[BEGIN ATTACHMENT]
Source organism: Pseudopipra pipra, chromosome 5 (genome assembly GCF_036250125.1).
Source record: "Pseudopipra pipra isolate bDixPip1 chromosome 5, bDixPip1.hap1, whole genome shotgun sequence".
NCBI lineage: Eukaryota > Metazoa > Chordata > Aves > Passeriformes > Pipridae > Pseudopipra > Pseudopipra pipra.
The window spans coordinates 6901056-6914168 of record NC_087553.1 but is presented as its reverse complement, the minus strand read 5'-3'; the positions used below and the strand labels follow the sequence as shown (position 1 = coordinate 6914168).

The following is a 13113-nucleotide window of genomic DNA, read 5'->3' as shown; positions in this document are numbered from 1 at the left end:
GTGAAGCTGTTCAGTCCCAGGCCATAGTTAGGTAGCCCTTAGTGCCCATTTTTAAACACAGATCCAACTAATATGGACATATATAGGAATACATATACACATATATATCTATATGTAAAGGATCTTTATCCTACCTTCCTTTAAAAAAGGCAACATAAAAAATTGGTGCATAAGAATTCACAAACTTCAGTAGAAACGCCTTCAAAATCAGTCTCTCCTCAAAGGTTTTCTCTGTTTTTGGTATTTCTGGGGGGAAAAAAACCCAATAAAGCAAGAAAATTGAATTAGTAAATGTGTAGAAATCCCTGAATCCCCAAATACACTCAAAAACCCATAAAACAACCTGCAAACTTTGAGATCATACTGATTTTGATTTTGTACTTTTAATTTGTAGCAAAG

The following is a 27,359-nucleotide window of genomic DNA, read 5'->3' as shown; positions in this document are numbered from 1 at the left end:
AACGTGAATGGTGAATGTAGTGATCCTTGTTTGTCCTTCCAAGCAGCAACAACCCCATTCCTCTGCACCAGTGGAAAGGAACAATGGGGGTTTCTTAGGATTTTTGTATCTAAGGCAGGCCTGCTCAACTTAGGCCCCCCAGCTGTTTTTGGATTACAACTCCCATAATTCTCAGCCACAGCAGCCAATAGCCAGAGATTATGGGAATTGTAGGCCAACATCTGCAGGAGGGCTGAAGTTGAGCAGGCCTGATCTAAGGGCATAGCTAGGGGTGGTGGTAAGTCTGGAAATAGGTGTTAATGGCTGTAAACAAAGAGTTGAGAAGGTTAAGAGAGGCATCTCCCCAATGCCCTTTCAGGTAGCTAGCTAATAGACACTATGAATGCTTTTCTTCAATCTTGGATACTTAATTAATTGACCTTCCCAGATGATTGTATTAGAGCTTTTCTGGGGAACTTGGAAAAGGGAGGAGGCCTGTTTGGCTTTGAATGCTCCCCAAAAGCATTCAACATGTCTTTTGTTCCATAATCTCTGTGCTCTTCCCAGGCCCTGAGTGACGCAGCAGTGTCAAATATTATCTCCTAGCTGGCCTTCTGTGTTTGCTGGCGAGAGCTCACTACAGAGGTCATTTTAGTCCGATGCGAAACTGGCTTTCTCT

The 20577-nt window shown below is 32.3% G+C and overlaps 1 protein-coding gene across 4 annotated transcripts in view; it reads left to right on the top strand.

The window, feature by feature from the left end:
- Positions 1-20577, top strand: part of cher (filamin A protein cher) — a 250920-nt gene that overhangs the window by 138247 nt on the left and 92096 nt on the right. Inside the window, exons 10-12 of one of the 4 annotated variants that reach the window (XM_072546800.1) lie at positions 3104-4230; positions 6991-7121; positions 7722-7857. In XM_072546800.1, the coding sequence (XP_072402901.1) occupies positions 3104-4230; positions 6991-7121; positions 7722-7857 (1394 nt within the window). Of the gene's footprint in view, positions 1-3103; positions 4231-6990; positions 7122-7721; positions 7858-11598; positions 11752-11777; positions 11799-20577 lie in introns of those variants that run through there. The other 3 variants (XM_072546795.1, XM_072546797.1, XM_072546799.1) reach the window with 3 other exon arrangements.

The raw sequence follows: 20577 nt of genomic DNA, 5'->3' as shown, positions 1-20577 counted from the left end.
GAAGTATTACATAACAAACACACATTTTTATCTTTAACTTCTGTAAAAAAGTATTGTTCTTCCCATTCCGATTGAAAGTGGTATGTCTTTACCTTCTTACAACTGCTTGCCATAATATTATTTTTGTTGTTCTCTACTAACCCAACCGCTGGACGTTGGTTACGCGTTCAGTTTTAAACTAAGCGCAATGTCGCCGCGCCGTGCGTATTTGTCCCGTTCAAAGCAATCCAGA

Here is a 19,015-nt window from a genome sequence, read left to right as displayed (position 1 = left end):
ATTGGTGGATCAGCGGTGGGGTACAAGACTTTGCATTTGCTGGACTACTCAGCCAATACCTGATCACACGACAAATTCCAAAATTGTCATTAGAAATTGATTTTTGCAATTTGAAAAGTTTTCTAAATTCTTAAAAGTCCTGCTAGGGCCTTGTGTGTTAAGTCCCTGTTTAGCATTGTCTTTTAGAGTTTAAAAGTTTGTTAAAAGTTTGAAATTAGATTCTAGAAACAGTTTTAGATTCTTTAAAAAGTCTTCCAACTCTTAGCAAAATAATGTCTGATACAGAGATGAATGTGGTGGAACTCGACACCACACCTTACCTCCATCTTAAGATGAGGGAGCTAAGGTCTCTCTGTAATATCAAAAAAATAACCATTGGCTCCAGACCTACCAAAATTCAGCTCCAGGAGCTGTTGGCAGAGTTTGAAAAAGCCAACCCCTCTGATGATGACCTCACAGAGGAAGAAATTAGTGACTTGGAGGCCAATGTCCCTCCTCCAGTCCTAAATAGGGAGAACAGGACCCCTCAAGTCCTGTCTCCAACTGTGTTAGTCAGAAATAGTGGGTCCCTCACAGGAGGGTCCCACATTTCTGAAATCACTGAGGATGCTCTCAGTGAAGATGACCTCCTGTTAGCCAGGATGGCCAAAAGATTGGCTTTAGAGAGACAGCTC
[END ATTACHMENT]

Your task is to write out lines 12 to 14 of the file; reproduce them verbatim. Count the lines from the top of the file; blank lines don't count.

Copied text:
The raw sequence follows: 20577 nt of genomic DNA, 5'->3' as shown, positions 1-20577 counted from the left end.
GAAGTATTACATAACAAACACACATTTTTATCTTTAACTTCTGTAAAAAAGTATTGTTCTTCCCATTCCGATTGAAAGTGGTATGTCTTTACCTTCTTACAACTGCTTGCCATAATATTATTTTTGTTGTTCTCTACTAACCCAACCGCTGGACGTTGGTTACGCGTTCAGTTTTAAACTAAGCGCAATGTCGCCGCGCCGTGCGTATTTGTCCCGTTCAAAGCAATCCAGA

Here is a 19,015-nt window from a genome sequence, read left to right as displayed (position 1 = left end):